Most people are drawn to Hoka One One shoes because of the visually obvious amount of cushioning. However, just like any other shoe brand, there are varying degrees of “cush” in the Hoka lineup and today I’m taking a look at the most cushioned road shoe from the maximalist brand; the Bondi 5.
As usual, I’ll start by looking at the bottom of the Bondi 5. Hoka has used rubber on all but the midfoot for durability. It appears to me (by feel test) be two different rubber compounds; a firmer rubber on the lateral heel and the rest a softer, blown rubber. The midfoot area is exposed RMAT foam.
Now, depending on how you count them, the Bondi has 7 flex grooves which is a lot for a shoe that has barely ANY flex at all. I have run about 60 miles in the Bondi 5 over the last few weeks and there is little obvious wear of the rubber. I have run on roads, sidewalks and chip trail in them. They have great traction in wet and dry conditions (probably not-so-great in snow or ice but I didn’t use them in those conditions).
As I said in the opening of this review, many people were first drawn to Hoka because of their maximalist midsoles – both in appearance and in actual material – and with 31mm of heel stack and 27mm of forefoot stack, this shoe has a good deal of underfoot foam (RMAT) but not quite as much as you’d think. The reason for this because the foot doesn’t simply sit on top of the midsole foam but rather, it sits about a half inch down in the material with the foam kind of wrapping up the sides of the foot (of course the amount of wrap depends on what part of the shoe/foot we’re looking at).
I really like the looks of the Bondi 5. Even though the RMAT foam gives the shoe a high stack, the color scheme is painted onto the midsole giving it a more traditional look. Speaking of the higher stack of this shoe, if you’re worried about rolling your ankle (like my hubs) you really don’t need to be. The midsole of the Bondi 5 is much wider than the profile of the upper and gives plenty of innate stability to the shoe. The shoe is VERY stiff which to me, can seem counter-intuitive. As you may know from other reviews of mine, I run on my forefoot and while I enjoy running in the Bondi 5, I do wish there was more flex in the shoe.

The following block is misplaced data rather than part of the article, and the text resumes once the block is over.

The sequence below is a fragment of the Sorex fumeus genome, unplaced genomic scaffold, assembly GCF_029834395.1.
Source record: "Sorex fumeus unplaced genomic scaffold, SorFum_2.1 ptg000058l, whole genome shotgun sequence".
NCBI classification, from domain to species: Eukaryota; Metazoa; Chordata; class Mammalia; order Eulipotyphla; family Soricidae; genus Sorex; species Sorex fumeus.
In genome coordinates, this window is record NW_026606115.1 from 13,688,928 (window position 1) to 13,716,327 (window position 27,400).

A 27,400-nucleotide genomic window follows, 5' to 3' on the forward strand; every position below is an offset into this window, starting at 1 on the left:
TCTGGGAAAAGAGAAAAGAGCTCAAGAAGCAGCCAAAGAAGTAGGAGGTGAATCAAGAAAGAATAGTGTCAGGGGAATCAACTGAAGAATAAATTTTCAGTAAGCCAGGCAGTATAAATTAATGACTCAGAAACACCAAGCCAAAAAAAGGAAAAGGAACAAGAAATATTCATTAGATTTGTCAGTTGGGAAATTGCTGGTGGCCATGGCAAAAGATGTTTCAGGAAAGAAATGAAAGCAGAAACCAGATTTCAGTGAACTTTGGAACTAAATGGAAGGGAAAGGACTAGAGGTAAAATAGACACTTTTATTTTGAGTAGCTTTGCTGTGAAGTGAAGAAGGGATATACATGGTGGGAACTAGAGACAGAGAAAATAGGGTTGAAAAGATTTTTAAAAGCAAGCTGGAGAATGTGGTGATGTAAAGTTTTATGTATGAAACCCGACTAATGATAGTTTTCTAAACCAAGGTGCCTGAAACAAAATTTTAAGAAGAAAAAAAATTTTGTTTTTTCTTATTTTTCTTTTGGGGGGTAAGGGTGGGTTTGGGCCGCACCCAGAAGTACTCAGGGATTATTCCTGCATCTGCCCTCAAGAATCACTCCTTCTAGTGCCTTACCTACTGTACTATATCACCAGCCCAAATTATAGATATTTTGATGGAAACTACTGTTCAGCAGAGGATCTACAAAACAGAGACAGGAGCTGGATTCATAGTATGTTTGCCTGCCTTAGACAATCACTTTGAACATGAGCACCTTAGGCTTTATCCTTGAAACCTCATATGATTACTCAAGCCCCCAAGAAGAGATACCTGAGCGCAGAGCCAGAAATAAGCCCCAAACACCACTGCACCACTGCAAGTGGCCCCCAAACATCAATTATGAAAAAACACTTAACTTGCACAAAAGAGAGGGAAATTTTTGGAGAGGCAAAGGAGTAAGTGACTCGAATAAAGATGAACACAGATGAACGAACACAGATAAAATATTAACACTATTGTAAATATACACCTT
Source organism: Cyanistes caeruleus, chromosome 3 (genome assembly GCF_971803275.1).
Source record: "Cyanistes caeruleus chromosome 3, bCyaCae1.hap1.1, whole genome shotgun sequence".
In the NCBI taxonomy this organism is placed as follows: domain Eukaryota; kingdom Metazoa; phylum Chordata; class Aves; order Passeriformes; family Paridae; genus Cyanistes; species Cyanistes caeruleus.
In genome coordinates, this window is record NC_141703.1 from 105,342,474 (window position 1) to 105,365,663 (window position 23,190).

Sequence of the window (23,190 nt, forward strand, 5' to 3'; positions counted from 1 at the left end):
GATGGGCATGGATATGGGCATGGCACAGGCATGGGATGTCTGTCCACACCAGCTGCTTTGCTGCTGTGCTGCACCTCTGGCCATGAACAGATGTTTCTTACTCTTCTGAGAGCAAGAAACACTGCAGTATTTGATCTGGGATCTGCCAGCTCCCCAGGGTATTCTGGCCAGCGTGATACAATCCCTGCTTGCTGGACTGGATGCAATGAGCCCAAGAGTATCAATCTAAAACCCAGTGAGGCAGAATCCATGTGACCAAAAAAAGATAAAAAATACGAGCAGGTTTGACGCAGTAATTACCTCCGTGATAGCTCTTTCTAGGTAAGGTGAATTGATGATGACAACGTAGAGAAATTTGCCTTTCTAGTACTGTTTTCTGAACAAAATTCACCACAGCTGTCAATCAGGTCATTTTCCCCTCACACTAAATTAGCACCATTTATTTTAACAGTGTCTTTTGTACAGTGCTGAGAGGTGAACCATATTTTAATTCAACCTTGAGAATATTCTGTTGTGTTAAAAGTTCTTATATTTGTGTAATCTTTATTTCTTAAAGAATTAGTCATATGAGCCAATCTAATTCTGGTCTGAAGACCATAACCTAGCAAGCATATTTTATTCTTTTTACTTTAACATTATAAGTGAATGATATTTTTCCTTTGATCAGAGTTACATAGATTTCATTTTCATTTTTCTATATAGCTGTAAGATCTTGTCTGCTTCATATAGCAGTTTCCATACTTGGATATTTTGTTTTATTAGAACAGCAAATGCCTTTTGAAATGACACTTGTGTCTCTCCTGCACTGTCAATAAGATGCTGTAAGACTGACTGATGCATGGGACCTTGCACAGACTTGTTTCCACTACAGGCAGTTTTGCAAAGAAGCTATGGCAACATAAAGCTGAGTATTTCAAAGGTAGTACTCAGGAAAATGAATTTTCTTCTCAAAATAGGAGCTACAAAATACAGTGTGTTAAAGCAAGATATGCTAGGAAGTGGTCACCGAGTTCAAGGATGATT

Moving along to the upper, I have to say that this is a good looking shoe. The engineered mesh material is seamless and the support structure is made from Hoka’s “3-D Puff Print Frame”. I’m not sure where the “puff” part of that comes in, but the overlays are printed on by 3D printing in a line pattern that criss-crosses opposing directions in the midfoot. The same 3D puff print reinforces the eyelets which are traditionally placed for the lay-flat laces.
Internally, the shoe is very smooth with seams at the collar (just behind the midfoot) and where the tongue attaches above the vamp. The nicely padded tongue is further reinforced by the 3D-printed material and has a reflective lace loop to prevent tongue slide. The collar also has a good amount of foam which works great for me as I like a lot of foam in that area for comfort. The heel counter is semi-rigid and is backed up by the aforementioned wrapping of the foot by the midsole foam.
I am impressed with the performance and durability of the Bondi’s upper. Having logged over 60 miles in them yet everything is the same as on day one. I have found them to be nicely breathable though, to be fair, we are not into the dog days of summer yet. I have no reason to assume it would get too hot.
While the Bondi 5 is touted as the most cushioned road shoe from Hoka One One (and I can certainly vouch that there is a lot of cushion here) this doesn’t feel like the MOST cushioned shoe in the line to me. However, the cushioning did make for some rather comfortable 20+ mile road runs as I was preparing for the Quad Rock 50 miler. To me, running in a Hoka is a great alternative to running on the soft ground of the trail when you don’t have time to get to an actual trail. As it turned out, a majority of my long runs had to be run on pavement which is not ideal when training for a trail race. The Bondi 5’s allowed me to be able to roll with the punches and get the “job” done. Before my first run in them, I wore them around for a bit. Being such a stiff shoe, I had to get used to the way they felt on my feet. The midsole stiffness doesn’t really turn me off, in fact it adds a bit of pop to my runs. It is a lightweight shoe with a women’s size 7 weighing in a 8.5 oz and men’s size 9 at 10 oz. However, I feel like some may find the stiffness a bit much and catering to a heavier runner whose body weight will be able to torque in a bit more.
The Bondi 5 is a solid distance shoe and has become a big part of my training. I love it for long runs which shows since most of my runs in them are from 10-20+ miles. Although I wouldn’t consider it to be a “life changer”, it’s a great shoe that I have been reaching for lately to get the job done. It is stiff, but comfortable on my foot. I haven’t had any issues with them, I just wish they had some flexibility. If that is an issue for you as well, you will certainly be able to find cushion and flexibility in another Hoka model.
Pricing of the Bondi 5 is steep and $150 but pretty is much in the middle of Hoka’s price range. I don’t think it is a deal breaker, though, and with the you will certainly get your money’s worth with this work horse.
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Born and raised in the great state of Virginia, Brandon is a former opera singer (true story) who’s had the outdoors flowing through his veins since day one. Brandon now lives in Colorado with his daughter Sydney (AKA, Baby Gearist).